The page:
Visiting Indian Law Professor Frank Pommersheim
August 27, 2015
Lewis & Clark Law School is pleased to announce that it will host renowned Indian law author and professor, Frank Pommersheim, as the second Walter R. Echo-Hawk Distinguished Visiting Professor in the spring of 2016.
Pommersheim teaches at the University of South Dakota School of Law, where his specialty is Indian law. He studied at Colgate, Columbia, and Harvard Universities. He joined the staff at the University of South Dakota in 1984, and at the time had been living and working on the Rosebud Sioux Reservation for 10 years. He writes extensively on Indian law, and serves on a number of tribal appellate courts throughout Indian country.
Some of his writings include Braid of Feathers: American Indian Law and Contemporary Tribal Life (1995) and Broken Landscape: Indians, Indian Tribes and the Constitution (2012). He has received the University of South Dakota Belbas-Larson Award for Excellence in Teaching, the South Dakota Peace and Justice Center Reconciliation Award, and the John Wesley Jackson Award as the Outstanding Professor of Law.
While serving as the second annual Walter R. Echo-Hawk Distinguished Visiting Professor at Lewis & Clark Law School, he will teach two classes on campus. His class about federal Indian law will include the federal-tribal relationship; tribal sovereignty and self-government; state authority in Indian country; Indian religion and culture, concepts of property in Indian law; and hunting, fishing, and water rights. Pommersheim’s tribal courts seminar will study and analyze various tribal court decisions dealing with important and diverse issues of tribal law such as tribal constitutions, tribal membership, tribal elections, civil rights, criminal law, family law, property law, contracts and torts.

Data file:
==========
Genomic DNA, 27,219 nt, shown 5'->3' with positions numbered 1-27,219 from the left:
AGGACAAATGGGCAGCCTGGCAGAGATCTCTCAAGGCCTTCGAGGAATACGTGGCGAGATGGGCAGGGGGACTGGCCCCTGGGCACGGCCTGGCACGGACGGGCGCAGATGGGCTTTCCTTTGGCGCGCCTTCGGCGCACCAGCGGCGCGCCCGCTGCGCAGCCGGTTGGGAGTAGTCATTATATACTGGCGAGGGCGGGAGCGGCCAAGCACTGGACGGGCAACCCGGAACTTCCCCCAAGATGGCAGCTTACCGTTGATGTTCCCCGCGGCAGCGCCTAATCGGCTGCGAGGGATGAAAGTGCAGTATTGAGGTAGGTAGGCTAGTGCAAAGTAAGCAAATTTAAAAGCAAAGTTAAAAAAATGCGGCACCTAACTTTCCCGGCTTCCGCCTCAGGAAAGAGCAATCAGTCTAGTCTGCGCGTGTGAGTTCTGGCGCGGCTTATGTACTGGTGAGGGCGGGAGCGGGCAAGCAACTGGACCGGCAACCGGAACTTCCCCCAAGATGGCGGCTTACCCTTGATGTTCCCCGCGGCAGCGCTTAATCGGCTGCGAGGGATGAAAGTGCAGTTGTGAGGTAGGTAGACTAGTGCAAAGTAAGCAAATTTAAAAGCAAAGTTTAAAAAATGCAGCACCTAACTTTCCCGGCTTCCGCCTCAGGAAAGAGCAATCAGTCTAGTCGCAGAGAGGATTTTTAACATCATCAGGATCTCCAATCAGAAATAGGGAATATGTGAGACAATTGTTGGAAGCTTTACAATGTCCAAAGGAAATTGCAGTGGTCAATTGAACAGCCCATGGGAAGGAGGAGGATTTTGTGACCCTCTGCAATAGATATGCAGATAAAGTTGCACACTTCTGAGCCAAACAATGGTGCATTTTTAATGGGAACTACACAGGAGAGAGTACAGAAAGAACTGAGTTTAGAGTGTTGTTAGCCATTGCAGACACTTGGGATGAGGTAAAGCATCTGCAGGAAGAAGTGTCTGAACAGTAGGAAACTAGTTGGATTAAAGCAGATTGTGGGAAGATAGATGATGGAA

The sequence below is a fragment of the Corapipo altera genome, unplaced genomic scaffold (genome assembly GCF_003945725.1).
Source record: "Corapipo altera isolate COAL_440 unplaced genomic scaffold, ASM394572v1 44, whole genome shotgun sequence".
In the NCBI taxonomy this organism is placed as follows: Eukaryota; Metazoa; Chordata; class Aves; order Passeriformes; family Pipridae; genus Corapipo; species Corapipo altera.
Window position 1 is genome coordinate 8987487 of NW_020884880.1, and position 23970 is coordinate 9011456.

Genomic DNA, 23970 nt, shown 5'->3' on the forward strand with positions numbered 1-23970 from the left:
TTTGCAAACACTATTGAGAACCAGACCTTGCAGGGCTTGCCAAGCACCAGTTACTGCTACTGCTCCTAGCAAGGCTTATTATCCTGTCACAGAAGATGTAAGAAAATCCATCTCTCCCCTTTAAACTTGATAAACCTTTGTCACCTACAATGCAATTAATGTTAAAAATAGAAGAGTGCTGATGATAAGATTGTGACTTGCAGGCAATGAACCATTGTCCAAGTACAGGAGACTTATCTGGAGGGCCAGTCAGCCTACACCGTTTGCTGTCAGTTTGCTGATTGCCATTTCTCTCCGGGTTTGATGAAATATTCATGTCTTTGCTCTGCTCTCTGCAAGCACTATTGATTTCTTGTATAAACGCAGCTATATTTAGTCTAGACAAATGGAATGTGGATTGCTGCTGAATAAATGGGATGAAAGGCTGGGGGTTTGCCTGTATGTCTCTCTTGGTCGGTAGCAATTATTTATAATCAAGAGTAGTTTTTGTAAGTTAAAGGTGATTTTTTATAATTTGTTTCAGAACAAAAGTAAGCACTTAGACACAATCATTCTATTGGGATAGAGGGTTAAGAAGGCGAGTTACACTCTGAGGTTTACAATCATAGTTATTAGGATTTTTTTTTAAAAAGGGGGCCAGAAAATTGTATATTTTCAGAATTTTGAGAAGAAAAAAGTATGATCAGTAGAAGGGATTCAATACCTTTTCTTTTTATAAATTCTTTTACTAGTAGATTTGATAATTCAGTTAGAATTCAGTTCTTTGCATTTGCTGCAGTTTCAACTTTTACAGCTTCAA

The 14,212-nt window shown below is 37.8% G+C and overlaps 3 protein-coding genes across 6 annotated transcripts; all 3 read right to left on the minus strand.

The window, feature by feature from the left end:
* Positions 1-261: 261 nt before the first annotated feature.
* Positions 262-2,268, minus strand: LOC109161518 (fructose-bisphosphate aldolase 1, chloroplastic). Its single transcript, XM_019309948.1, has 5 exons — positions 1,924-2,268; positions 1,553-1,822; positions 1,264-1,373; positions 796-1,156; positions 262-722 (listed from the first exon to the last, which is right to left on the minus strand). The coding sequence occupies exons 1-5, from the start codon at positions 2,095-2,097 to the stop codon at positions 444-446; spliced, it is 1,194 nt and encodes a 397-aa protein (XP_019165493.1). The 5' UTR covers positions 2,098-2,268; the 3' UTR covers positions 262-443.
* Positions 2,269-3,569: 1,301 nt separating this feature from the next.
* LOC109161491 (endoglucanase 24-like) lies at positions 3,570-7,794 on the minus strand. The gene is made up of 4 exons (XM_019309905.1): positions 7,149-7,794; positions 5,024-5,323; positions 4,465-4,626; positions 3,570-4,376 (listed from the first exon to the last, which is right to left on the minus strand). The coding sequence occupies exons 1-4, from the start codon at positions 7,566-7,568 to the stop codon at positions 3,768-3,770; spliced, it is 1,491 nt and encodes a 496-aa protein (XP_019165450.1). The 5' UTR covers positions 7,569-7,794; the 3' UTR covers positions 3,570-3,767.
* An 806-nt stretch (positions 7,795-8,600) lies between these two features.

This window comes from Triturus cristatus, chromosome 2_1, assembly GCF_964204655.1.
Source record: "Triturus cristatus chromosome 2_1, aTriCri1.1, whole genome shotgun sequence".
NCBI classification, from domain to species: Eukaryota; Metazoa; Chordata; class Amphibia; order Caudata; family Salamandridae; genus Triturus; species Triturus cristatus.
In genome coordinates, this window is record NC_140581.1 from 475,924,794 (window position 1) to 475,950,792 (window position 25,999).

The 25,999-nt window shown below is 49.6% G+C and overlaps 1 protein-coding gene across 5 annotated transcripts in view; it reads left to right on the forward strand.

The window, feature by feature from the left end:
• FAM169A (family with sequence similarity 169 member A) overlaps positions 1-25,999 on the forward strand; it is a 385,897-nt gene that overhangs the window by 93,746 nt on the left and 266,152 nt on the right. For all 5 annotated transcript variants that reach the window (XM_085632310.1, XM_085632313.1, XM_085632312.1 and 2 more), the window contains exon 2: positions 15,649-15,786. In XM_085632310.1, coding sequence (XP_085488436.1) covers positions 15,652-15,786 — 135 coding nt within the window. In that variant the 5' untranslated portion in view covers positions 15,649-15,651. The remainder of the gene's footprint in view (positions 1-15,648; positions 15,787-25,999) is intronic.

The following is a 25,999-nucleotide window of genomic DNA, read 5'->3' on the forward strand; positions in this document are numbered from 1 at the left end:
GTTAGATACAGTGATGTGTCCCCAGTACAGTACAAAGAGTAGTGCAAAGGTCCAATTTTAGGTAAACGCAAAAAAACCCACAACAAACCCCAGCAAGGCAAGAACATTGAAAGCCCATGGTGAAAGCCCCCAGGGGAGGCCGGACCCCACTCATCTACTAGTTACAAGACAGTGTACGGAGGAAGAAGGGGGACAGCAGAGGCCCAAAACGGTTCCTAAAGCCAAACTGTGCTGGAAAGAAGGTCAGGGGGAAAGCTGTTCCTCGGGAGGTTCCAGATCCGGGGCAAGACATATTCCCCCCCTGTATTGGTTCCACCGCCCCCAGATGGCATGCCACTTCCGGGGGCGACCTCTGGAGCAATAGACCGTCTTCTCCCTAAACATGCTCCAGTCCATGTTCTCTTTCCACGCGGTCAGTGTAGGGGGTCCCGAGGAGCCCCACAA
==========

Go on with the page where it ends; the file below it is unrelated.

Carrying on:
Pommersheim’s visit is possible because of generous support of local tribes, including a gift from the Snoqualmie Tribe.